The AB portion of AB-CABS reminds emergency responders to check if the patient’s Airway is open and if he is Breathing normally. If not, the responder moves rapidly into delivering Chest Compressions, opening the Airway and then Breathing for the patient (30:2). If he is breathing normally, then the responder can move further in the Cycle of Care, i.e., the S to check for Serious Bleeding, Shock and Spinal Injury.

Part II: Regional Resuscitation Councils and Organisations

Regional resuscitation councils and organisations use agreed on ILCOR emergency protocols for their specific regions. The following entities distribute guidelines for the listed regions;

British Red Cross say teach Children

Children should learn first aid skills to help friends who become dangerously drunk, the British Red Cross has said. The Red Cross wants to promote a broad range of first aid skills, but says the affects of alcohol are a key concern.

A member from the British Red Cross, said: "We need to ensure that every young person, irrespective of whether they have been drinking, has the ability and confidence to cope in a crisis."

Children can learn skills including the recovery position, to avoid someone choking on their own vomit, and resuscitation techniques. As well as learning about alcohol-related problems, the campaign aims to help teach children how to help people with asthma attacks, head injuries, choking and epileptic seizures.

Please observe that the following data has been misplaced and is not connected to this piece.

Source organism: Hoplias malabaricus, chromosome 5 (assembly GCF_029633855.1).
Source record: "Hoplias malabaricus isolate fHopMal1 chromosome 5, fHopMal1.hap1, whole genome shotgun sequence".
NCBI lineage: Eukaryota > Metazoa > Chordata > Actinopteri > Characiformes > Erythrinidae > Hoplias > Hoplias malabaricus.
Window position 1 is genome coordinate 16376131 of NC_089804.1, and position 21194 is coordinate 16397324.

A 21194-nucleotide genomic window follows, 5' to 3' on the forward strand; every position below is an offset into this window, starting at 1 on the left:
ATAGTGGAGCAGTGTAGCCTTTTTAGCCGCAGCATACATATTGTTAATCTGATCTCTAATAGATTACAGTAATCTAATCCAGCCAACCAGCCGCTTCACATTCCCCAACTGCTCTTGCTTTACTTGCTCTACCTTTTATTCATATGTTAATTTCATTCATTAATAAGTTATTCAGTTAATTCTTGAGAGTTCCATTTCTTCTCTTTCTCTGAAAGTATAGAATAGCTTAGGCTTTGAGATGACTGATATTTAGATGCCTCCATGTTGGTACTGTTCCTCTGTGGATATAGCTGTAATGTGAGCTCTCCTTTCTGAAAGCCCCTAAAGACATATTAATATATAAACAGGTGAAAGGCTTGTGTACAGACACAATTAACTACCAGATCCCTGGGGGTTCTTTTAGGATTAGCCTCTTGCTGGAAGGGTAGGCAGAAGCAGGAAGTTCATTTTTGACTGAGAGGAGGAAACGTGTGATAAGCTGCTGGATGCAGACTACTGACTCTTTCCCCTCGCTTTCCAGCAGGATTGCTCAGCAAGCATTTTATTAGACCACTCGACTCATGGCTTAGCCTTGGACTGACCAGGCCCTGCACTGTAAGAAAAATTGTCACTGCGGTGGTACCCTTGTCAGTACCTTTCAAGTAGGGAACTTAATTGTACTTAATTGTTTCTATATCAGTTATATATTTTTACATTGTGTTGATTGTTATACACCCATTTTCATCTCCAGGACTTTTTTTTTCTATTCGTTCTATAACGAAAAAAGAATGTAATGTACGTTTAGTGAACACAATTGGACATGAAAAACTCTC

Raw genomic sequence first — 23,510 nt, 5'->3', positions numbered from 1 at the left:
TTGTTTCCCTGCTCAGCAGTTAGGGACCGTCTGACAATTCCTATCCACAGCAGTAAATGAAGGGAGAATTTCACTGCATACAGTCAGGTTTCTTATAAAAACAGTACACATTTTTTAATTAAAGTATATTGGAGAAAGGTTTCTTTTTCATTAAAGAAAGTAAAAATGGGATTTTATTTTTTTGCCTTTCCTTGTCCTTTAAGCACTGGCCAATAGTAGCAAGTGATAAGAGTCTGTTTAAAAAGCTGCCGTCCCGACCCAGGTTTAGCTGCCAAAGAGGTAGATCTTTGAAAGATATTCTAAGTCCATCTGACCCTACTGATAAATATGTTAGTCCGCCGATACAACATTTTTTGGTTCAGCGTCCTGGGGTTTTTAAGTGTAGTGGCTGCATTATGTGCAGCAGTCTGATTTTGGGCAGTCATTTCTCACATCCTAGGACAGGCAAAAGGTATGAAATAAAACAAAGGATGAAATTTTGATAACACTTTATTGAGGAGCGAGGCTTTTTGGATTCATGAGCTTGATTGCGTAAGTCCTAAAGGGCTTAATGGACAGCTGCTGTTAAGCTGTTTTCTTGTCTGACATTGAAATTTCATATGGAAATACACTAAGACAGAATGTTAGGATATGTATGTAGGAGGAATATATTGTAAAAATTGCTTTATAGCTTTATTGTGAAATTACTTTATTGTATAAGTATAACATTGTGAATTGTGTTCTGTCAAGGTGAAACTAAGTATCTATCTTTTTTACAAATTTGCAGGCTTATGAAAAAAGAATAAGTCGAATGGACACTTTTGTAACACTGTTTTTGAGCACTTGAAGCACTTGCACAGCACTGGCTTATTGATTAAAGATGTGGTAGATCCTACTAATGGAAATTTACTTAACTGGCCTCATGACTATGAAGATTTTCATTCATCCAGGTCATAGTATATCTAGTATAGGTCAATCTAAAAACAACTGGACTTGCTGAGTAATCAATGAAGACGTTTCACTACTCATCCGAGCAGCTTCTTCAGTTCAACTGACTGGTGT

Submitted 13.09.2010

Convenient Approved Programs for a Confident Workforce

All too often, it is an accident, illness or disaster that demonstrates how important it is to prepare our employees for medical emergencies. In fact, emergencies strike with little warning, and you are either prepared - or not.

Every company needs to consistently reappraise its emergency preparedness;

Emergency First Response Workplace Courses

The Emergency First Response First Aid at Work (Asia Pacific) programme is WorkCover NSW approved and includes CPR, AED and First Aid at Work training. We specialise in providing companies like yours with a complete, ongoing solution to maintaining emergency preparedness and meeting CPR and first aid training standards in the workplace.

For your convenience, it is possible to arrange our instructors to come to your facility to train your staff. Alternately you may find it more cost and schedule effective for us to train some of your employees as Emergency First Response Instructors. We can also help you with placing AEDs in your facility and training your employees to use them.
Submitted 23.07.2010

Innovative Instruction Methods

Based on modern instructional system design, our courses offer delivery flexibility, including independent study options that optimise scheduling which makes the best use of instructor-to-student contact time. Many companies find this provides the best learning results with the fewest schedule disruptions. Of course, Emergency First Response courses work perfectly if conventional classroom presentations work well for you.

Ready to Get Started? The time to prepare for an emergency is now because, unfortunately, we never know when an emergency will arise. Contact your nearest Emergency First Response Training Organisation. Click for our Course Finder.
Submitted 11.05.2010